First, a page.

The 83rd Carnival of Genealogy (hosted by Janet Iles at Janet The Researcher) is dedicated to Musical Instruments, so I thought it would be the perfect moment to share this photograph of me at the piano in 1957.
No one in my family actually knew how to play the piano – or any other instrument for that matter. The piano belonged to our landlord and the photograph was taken in the living room of our third floor walk-up on Church Street in Verdun. My own parents both came from modest backgrounds without any disposable income for instruments – let alone music lessons, but they loved the idea that their children might some day play an instrument.
This b/w photograph was taken was taken by my mother with her Brownie camera. She loved this photograph so much that she walked down to Wellington Street (Verdun) and bought a little tin frame for it. Then she inserted some blue cardboard backing and added some silvery little letters. By the way, in the 1950s these letters didn’t come with an adhesive backing and there weren’t any glue sticks; these letters were carefully attached one-by-one with good old fashioned liquid glue! This picture hung in my bedroom until we moved to Ville Lasalle.
It was in those Verdun years that my mother first discovered the modern American women’s magazines such as Redbook and Ladies’ Home Journal but she couldn’t afford to buy them. Instead she would just leaf through them at the IGA checkout corner and this is where she got many of her home decorating ideas and her vision of what a modern dream home – and a modern ’50s suurban family – should look like. Continue reading
This vintage black and white postcard of the Mercier Bridge Cabins (Villa du Pont Mercier), first caught my eye because I grew up in the Montreal suburb of Ville Lasalle – and because of the odd telephone number (ELwood 0148) in the top right hand corner.
My family moved to Ville Lasalle in the late 1950s. It was still relatively undeveloped. There was no Lasalle Hospital, Civic Centre or high school! As a matter of fact it was a few years before the first big department stores opened. It was quite an adjustment for us to leave a third floor walkup in a French-speaking, Catholic neighbourhood of Verdun and settle down in a modern little bungalow in the predominantly English-speaking, Protestant neighbourhood of Riverside Park but many young families were making the move because it seemed to be a great place to raise children!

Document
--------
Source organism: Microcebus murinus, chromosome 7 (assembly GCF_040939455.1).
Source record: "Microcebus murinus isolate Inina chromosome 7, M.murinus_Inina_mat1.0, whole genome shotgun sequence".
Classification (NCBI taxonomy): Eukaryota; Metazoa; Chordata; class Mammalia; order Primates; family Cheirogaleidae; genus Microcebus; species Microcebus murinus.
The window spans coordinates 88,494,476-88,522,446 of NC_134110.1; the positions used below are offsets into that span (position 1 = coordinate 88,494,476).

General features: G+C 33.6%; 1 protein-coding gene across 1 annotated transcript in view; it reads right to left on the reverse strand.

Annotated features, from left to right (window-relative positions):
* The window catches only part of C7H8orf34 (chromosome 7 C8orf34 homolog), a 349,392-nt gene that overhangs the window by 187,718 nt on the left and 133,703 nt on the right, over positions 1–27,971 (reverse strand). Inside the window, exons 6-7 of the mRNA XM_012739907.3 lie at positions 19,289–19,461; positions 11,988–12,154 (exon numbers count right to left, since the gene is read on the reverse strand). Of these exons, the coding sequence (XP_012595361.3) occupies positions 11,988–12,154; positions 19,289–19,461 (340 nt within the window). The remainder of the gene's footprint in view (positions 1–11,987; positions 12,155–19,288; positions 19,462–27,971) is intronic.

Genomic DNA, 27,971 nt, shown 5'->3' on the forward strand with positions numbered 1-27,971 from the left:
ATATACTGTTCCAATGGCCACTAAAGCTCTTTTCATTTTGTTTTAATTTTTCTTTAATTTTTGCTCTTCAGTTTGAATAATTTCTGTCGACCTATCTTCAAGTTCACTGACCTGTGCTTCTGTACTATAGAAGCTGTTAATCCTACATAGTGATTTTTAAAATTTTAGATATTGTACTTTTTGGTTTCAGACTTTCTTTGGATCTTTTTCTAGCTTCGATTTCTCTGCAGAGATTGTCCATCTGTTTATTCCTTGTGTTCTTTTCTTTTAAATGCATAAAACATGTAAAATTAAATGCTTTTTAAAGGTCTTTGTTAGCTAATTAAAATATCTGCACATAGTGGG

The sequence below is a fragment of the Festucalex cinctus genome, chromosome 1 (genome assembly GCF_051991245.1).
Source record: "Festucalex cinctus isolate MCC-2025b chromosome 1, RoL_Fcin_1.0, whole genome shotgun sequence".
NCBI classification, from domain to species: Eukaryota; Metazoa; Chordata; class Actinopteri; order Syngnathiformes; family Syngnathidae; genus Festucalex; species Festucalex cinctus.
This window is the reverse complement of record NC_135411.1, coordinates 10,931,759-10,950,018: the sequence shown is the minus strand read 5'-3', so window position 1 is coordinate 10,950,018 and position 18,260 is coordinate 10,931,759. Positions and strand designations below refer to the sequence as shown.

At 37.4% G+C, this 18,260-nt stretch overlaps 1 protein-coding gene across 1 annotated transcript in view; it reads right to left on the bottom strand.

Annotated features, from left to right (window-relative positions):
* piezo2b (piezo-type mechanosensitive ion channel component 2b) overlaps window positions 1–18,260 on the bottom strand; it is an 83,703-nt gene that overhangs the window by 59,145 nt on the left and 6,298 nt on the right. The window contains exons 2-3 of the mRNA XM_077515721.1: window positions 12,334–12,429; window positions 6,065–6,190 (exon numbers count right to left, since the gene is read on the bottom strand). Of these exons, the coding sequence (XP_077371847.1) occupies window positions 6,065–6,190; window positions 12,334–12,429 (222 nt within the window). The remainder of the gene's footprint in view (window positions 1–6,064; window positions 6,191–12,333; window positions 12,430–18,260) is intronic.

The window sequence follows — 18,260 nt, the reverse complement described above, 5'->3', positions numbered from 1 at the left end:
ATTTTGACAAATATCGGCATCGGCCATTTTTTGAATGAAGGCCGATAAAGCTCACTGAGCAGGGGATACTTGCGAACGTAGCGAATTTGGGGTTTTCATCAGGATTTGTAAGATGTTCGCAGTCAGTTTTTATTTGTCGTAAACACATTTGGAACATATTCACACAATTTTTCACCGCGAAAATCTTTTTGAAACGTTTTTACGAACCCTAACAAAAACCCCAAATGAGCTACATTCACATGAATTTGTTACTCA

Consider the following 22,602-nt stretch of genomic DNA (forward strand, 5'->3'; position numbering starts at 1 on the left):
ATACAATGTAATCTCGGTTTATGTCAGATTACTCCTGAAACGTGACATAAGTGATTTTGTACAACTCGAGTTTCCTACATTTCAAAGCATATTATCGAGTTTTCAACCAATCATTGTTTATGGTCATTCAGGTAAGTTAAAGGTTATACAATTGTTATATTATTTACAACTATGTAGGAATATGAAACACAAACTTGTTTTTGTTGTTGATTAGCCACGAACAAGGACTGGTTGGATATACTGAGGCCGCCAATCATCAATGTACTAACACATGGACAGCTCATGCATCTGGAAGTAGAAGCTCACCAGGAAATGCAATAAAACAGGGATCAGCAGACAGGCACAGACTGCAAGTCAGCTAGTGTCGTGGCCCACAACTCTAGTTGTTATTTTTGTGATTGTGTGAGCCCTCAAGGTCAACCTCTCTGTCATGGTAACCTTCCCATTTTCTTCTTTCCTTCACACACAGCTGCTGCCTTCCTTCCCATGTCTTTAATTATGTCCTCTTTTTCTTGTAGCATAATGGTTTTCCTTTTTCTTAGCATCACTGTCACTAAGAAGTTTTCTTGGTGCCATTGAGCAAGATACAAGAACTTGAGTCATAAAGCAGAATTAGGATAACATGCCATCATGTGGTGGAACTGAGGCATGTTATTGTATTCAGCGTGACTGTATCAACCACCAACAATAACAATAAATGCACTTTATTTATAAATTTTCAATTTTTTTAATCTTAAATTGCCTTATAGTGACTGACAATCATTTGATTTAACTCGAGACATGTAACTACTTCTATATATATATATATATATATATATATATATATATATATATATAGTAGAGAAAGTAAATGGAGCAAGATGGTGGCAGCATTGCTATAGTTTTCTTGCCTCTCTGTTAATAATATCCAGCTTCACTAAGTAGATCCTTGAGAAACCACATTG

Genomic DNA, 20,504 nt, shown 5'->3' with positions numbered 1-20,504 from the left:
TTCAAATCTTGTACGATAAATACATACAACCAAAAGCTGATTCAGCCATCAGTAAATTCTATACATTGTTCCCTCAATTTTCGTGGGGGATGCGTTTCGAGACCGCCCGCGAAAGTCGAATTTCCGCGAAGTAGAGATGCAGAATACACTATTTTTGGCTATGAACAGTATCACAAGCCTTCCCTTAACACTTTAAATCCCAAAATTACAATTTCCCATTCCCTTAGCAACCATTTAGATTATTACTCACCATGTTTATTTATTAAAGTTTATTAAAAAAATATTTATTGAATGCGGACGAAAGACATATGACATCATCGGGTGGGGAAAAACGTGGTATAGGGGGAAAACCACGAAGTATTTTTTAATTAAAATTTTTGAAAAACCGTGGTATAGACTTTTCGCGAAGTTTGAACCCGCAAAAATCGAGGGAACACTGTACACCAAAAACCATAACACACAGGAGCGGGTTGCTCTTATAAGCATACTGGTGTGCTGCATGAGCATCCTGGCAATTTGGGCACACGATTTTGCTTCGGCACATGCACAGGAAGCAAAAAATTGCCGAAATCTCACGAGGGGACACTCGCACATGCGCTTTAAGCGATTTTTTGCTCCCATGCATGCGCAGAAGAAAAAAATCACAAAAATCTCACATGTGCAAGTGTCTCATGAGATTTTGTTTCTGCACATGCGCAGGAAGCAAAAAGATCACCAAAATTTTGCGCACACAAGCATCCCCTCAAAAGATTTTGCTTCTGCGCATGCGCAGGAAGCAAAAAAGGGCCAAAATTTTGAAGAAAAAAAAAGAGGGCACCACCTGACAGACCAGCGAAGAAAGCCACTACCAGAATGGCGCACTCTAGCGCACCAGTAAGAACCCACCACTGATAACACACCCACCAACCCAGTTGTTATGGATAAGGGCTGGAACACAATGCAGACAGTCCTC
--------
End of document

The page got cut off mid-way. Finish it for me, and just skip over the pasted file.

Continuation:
One of the first things my parents did when we first arrived was to teach me and my sister our new telephone number – Dominic6 – 7025. The prefix made it easier for us to remember the number and it also instantly told you where someone lived. I remember that my friends in Verdun had the prefix POntiac. The prefix was always a word based on two letters of the rotary dial – in my case DO stood for the numbers 36.I found a great online resource about heritage telephone numbers and in a section called Montreal telephone exchange geography it says that DOminic was in use from 1959 until the early sixties. The ELwood Continue reading
Family history from the 20th Century
Mmmm – Prince Edward Island Seaweed Deserts!
Marriages: Theriault Grooms
Marriages: Theriault Brides
Some Theriault Family Trees
Descendants of Paul Theriault m. Anne Hebert (18th Century Acadie)
Our Theriault Family History